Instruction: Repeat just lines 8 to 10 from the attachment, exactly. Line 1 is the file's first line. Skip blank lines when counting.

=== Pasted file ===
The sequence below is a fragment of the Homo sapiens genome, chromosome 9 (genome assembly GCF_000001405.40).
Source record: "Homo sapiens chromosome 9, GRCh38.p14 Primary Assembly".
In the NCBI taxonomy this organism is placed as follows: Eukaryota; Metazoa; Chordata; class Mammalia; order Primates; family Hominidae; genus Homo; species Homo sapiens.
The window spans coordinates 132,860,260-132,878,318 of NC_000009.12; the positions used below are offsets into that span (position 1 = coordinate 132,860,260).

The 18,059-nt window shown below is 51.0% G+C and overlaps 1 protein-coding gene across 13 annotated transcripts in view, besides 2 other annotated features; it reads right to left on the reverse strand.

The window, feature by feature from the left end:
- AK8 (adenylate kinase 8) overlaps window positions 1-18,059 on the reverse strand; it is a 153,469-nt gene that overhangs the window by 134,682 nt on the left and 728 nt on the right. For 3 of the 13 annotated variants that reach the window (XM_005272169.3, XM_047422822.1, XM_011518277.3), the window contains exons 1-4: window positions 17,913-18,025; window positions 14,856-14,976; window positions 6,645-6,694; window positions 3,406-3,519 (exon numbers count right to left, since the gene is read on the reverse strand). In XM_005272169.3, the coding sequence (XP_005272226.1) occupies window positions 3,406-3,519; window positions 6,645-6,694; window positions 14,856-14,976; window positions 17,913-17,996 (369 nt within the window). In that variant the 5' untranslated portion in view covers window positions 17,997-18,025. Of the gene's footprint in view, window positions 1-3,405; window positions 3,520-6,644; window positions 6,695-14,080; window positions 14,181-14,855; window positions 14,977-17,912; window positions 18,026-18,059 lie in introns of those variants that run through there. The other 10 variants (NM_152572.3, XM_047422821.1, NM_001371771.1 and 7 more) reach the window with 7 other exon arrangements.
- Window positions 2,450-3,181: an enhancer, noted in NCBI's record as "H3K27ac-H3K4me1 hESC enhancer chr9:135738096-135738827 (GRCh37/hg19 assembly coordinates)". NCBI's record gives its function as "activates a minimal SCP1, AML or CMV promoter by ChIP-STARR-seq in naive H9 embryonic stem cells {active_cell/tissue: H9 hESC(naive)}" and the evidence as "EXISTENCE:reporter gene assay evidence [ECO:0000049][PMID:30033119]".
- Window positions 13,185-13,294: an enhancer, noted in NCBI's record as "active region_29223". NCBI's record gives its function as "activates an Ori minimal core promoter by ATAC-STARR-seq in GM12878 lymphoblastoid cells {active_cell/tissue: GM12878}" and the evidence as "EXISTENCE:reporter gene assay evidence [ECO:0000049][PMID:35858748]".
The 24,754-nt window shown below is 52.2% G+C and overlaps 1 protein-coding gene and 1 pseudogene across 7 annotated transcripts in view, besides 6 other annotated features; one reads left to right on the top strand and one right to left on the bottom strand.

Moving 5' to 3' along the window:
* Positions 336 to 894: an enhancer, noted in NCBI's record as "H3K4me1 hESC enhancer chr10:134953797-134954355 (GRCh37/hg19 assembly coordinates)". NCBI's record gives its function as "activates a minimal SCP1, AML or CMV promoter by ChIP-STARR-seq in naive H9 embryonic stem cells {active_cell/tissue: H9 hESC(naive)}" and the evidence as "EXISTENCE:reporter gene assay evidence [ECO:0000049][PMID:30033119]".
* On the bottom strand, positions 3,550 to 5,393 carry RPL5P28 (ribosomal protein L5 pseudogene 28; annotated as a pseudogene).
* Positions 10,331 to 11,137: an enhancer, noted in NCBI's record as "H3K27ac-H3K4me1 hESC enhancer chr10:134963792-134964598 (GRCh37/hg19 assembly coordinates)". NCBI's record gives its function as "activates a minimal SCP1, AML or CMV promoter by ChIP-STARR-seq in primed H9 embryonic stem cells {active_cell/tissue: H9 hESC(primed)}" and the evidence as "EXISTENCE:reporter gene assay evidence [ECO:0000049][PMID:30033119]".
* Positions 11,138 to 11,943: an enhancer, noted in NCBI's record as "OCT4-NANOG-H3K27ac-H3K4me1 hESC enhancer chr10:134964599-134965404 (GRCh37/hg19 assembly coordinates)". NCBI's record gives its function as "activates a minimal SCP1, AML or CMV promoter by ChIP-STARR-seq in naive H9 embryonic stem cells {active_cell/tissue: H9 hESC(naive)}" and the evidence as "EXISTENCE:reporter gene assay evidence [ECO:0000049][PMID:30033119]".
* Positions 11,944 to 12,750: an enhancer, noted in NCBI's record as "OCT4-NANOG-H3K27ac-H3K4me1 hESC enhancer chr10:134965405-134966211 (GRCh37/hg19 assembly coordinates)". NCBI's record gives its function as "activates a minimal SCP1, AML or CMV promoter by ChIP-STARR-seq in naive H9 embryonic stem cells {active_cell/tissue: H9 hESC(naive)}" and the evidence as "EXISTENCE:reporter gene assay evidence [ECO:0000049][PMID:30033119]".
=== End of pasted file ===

- Window positions 2,450-3,181: an enhancer, noted in NCBI's record as "H3K27ac-H3K4me1 hESC enhancer chr9:135738096-135738827 (GRCh37/hg19 assembly coordinates)". NCBI's record gives its function as "activates a minimal SCP1, AML or CMV promoter by ChIP-STARR-seq in naive H9 embryonic stem cells {active_cell/tissue: H9 hESC(naive)}" and the evidence as "EXISTENCE:reporter gene assay evidence [ECO:0000049][PMID:30033119]".
- Window positions 13,185-13,294: an enhancer, noted in NCBI's record as "active region_29223". NCBI's record gives its function as "activates an Ori minimal core promoter by ATAC-STARR-seq in GM12878 lymphoblastoid cells {active_cell/tissue: GM12878}" and the evidence as "EXISTENCE:reporter gene assay evidence [ECO:0000049][PMID:35858748]".
The 24,754-nt window shown below is 52.2% G+C and overlaps 1 protein-coding gene and 1 pseudogene across 7 annotated transcripts in view, besides 6 other annotated features; one reads left to right on the top strand and one right to left on the bottom strand.